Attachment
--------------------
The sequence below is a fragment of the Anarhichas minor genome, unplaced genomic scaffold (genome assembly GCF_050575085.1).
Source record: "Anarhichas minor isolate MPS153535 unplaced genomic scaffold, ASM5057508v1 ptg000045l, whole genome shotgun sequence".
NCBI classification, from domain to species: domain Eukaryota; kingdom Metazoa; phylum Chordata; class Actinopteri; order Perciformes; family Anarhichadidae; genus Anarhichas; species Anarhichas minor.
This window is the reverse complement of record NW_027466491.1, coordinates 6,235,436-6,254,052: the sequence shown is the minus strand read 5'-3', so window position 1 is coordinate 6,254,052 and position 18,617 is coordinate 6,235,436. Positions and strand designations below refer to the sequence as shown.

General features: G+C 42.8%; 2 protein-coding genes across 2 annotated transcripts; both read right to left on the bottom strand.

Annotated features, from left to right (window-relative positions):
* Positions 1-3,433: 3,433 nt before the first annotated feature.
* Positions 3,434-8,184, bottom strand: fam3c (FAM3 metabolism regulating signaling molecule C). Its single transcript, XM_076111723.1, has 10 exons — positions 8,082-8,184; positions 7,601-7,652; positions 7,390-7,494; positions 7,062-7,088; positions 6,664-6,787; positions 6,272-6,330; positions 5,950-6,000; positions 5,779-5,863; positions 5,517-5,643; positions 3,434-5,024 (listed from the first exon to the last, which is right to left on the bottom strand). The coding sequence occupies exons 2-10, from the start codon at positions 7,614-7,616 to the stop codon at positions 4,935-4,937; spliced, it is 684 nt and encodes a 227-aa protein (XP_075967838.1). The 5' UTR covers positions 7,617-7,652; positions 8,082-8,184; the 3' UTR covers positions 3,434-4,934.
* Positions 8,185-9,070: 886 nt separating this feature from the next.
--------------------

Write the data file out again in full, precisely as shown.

The sequence below is a fragment of the Anarhichas minor genome, unplaced genomic scaffold (genome assembly GCF_050575085.1).
Source record: "Anarhichas minor isolate MPS153535 unplaced genomic scaffold, ASM5057508v1 ptg000045l, whole genome shotgun sequence".
NCBI classification, from domain to species: domain Eukaryota; kingdom Metazoa; phylum Chordata; class Actinopteri; order Perciformes; family Anarhichadidae; genus Anarhichas; species Anarhichas minor.
This window is the reverse complement of record NW_027466491.1, coordinates 6,235,436-6,254,052: the sequence shown is the minus strand read 5'-3', so window position 1 is coordinate 6,254,052 and position 18,617 is coordinate 6,235,436. Positions and strand designations below refer to the sequence as shown.

General features: G+C 42.8%; 2 protein-coding genes across 2 annotated transcripts; both read right to left on the bottom strand.

Annotated features, from left to right (window-relative positions):
* Positions 1-3,433: 3,433 nt before the first annotated feature.
* Positions 3,434-8,184, bottom strand: fam3c (FAM3 metabolism regulating signaling molecule C). Its single transcript, XM_076111723.1, has 10 exons — positions 8,082-8,184; positions 7,601-7,652; positions 7,390-7,494; positions 7,062-7,088; positions 6,664-6,787; positions 6,272-6,330; positions 5,950-6,000; positions 5,779-5,863; positions 5,517-5,643; positions 3,434-5,024 (listed from the first exon to the last, which is right to left on the bottom strand). The coding sequence occupies exons 2-10, from the start codon at positions 7,614-7,616 to the stop codon at positions 4,935-4,937; spliced, it is 684 nt and encodes a 227-aa protein (XP_075967838.1). The 5' UTR covers positions 7,617-7,652; positions 8,082-8,184; the 3' UTR covers positions 3,434-4,934.
* Positions 8,185-9,070: 886 nt separating this feature from the next.